Placer County

CAGenWeb

A proud part of CAGenWeb

and USGenWeb

Welcome to Placer County CAGenWeb!  We are a proud part of CAGenWeb and USGenWeb.

So glad to see you here. I am the new county coordinator and my name is Trish Elliott-Kashima.  More will be added bi-weekly until I get all of the prior site uploaded.

New on 6/19/2018: Information about Dry Creek Elementary School - help save this historic school.  New on 6/17/2018:  Obits with surnames starting with N, O, P.

 Please consider sharing information on your Placer County ancestors, old photographs, histories, bible records, census records, land records, family group sheets, etc.   

Bible Records - please submit yours

Biographies

Cemeteries

Census

Communities/Towns

Directories

Family Group Sheets

Historic Churches

Historic Schools

History

Maps

Medical terms of the 1800s

Military

New Items

Newspaper Abstracts

Obituaries

Photos

Queries

Resources

Vitals (Births, Marriages, Deaths)

Wills and Probate - please share

Placer County was home to the peaceful (Nisenan) Maidu and Miwok Native Americans for hundreds of years before the discovery of gold in 1848 brought hordes of miners from around the world.  Only three years after the discovery of gold, the fastest growing county was formed from portions of Sutter and Yuba Counties on April 25, 1851 with Auburn as the County seat. Placer County took its name from the Spanish word for sand or gravel deposits containing gold. Miners washed away the gravel, leaving the heavier gold, in a process known as "placer mining".

Gold mining was a major industry through the 1880s, but gradually the new residents turned to farming the fertile foothill soil, harvesting timber and working for the Southern Pacific Railroad.  Auburn was settled when Claude Chana discovered fold in Auburn Ravine in May 1848 and later became a shipping and supply center for the surrounding gold camps.  The cornerstone of Placer's beautiful and historic courthouse, which is clearly visible from Interstate 80 through Auburn, was laid on July 4, 1894.  The building itself was renovated during the late 1980's and continues to serve the public today with courtrooms, a historic sheriff's office and the Placer County Museum. 

Roseville, once a small agricultural center, became a major railroad center and grew to the county's most populous city after the Southern Pacific Railroad moved its railroad switching yards there in 1908.  Loomis and Newcastle began as mining towns, but soon became centers of a booming fruit-growing industry, supporting many local packing houses.  Penryn was founded by a welsh miner.  The town of Griffith turned from mining to establish a large granite quarry.  Rocklin began as a railroad town and became home to a number of granite quarries.  Rapidly growing Rocklin now views with Roseville for the honor of being Placer's largest city.  Lincoln and Sheridan continue to support ranching and farming.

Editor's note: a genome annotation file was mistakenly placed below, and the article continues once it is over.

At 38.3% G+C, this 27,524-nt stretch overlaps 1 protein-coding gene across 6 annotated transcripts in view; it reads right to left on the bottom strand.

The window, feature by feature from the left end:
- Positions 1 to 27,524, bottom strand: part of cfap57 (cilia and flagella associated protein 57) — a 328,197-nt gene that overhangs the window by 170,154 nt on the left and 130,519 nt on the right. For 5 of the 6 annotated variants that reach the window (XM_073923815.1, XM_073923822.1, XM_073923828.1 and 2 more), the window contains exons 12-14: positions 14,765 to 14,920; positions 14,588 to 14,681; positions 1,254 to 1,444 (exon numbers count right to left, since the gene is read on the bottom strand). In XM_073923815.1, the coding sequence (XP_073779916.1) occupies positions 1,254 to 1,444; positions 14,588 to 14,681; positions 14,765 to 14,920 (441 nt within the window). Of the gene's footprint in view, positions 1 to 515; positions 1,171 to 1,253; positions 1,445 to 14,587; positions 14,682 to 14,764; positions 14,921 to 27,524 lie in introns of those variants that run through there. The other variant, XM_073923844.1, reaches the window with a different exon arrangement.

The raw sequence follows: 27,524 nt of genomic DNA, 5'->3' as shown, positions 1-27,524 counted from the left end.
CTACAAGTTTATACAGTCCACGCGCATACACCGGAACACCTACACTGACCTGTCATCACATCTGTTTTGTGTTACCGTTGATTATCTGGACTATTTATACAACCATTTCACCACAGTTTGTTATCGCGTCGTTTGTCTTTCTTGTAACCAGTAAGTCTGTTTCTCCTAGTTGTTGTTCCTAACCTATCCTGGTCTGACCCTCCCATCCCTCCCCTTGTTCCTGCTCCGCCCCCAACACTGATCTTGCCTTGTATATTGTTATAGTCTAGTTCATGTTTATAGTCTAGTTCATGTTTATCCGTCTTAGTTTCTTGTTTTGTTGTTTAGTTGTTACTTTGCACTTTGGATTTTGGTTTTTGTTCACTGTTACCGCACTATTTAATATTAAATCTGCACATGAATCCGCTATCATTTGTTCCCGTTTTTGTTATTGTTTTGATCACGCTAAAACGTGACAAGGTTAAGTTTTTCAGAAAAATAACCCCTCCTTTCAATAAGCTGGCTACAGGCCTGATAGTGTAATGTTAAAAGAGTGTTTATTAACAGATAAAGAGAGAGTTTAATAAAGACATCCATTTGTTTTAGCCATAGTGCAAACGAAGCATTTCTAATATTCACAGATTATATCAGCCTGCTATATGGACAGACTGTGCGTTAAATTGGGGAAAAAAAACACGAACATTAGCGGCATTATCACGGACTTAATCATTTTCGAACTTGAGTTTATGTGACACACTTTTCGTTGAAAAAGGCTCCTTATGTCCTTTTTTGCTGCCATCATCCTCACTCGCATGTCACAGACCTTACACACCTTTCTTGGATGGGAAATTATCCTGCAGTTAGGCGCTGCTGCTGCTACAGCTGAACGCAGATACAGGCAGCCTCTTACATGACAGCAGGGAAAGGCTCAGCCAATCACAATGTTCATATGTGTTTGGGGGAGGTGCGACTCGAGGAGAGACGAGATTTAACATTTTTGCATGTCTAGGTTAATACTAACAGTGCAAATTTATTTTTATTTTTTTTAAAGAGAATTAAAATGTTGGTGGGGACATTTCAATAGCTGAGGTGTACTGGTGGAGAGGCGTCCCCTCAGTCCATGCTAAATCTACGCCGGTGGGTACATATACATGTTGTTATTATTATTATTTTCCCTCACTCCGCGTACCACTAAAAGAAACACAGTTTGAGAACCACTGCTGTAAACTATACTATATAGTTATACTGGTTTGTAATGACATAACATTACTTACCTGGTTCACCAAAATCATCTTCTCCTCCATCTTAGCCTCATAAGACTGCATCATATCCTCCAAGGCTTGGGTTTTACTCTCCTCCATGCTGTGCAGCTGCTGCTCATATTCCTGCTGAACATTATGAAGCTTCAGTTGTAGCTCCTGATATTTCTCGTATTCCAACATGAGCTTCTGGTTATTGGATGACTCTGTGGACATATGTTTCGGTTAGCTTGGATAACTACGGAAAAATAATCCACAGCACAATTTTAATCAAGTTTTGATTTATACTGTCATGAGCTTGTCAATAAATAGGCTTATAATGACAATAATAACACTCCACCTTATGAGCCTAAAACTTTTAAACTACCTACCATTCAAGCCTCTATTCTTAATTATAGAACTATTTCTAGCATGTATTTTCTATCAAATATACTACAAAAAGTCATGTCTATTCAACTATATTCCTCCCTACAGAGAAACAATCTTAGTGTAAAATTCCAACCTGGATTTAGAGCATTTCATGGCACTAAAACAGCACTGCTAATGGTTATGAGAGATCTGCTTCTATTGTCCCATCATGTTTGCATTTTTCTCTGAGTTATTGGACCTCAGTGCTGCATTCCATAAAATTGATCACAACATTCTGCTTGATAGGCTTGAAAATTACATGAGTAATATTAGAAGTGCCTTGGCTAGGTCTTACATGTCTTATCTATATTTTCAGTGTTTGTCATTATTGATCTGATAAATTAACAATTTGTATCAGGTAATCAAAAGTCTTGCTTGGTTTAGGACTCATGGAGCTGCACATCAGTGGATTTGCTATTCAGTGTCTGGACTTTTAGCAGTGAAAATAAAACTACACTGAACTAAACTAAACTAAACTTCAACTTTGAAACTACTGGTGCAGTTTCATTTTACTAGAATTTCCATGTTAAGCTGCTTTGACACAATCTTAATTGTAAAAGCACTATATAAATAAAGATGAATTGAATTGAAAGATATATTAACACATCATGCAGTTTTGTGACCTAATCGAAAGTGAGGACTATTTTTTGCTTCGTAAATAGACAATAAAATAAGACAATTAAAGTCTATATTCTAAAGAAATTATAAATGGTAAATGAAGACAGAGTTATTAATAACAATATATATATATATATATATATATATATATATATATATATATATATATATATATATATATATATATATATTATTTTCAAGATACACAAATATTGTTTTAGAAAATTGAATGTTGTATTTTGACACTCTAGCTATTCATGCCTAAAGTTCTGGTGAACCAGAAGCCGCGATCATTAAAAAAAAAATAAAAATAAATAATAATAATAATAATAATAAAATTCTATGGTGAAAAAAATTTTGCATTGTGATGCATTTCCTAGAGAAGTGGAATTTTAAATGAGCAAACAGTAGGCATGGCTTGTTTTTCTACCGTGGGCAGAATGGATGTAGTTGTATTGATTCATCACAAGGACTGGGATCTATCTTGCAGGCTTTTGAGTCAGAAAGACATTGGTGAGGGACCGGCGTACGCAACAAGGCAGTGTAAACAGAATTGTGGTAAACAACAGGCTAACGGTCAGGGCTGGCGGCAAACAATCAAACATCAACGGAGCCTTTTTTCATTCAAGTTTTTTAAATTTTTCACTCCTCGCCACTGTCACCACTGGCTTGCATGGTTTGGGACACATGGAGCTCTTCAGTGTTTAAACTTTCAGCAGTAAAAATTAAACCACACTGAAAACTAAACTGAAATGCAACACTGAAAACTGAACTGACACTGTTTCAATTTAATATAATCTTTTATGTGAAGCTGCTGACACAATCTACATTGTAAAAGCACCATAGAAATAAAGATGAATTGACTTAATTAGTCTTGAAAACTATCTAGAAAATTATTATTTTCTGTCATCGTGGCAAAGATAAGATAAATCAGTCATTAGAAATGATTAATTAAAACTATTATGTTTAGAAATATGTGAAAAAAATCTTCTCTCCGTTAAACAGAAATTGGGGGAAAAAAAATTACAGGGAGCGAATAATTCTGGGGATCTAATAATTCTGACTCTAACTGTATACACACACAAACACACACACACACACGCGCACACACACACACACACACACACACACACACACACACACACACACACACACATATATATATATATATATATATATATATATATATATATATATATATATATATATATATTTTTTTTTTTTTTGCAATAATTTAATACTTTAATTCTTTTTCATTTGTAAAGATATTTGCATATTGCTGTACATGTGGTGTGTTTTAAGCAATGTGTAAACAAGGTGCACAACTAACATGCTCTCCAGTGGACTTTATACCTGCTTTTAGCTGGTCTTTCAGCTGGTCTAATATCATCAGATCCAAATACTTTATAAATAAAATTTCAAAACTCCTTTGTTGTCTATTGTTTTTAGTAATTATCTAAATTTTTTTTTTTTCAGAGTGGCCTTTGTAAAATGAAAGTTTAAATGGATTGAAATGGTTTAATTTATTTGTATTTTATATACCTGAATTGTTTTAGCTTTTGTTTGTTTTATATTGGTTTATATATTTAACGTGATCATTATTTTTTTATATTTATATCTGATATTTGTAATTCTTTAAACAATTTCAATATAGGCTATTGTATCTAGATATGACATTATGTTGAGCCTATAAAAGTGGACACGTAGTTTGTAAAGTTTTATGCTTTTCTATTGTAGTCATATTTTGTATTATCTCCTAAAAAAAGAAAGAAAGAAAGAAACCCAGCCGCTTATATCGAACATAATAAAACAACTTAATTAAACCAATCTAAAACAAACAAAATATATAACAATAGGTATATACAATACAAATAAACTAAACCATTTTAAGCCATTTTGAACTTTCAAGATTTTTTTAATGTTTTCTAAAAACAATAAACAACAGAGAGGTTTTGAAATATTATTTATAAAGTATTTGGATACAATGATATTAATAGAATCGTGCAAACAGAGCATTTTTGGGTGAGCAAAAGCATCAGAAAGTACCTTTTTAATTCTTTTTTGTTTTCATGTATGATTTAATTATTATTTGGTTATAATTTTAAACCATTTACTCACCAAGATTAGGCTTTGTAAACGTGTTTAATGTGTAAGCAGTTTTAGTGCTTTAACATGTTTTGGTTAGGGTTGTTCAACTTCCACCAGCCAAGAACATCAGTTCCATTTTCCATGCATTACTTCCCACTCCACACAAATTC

Lincoln also is the home of one of the county's oldest businesses, the Gladding McBean terra cotta clay manufacturing plant established in 1875.

Founded by Charles Gladding (1828-1894), Peter McGill Bean  and George Chambers, who started the company with $12,000.

Production started with clay sewer pipes in 1875 for San Francisco.  They did many projects in San Francisco including the Crocker Building and helping to rebuild parts of San Francisco after the 1906 quake.

Placer County, 1887

Neighboring Counties:

Nevada County CAGenWeb

Washoe County NVGenWeb

El Dorado County CAGenWeb

Sacramento County CAGenWeb

Sutter County CAGenWeb

Yuba County CAGenWeb

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Many thanks for prior County Coordinators

for their work on this site:

Patricia Rowell, County Coordinator 1996-1997
Ken Gissy, County Coordinator 1997-2010
Kathie Marynik, County Co-Coordinator 2010
Jeannette M. Harper, County Coordinator 2010-2017

Our State Coordinator is Elizabeth E Bullard

Assistant State Coordinators are Marc Irish and Bob Jenkins

County Coordinator is Trish Elliott-Kashima

 

 

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This page was last updated on -06/19/2018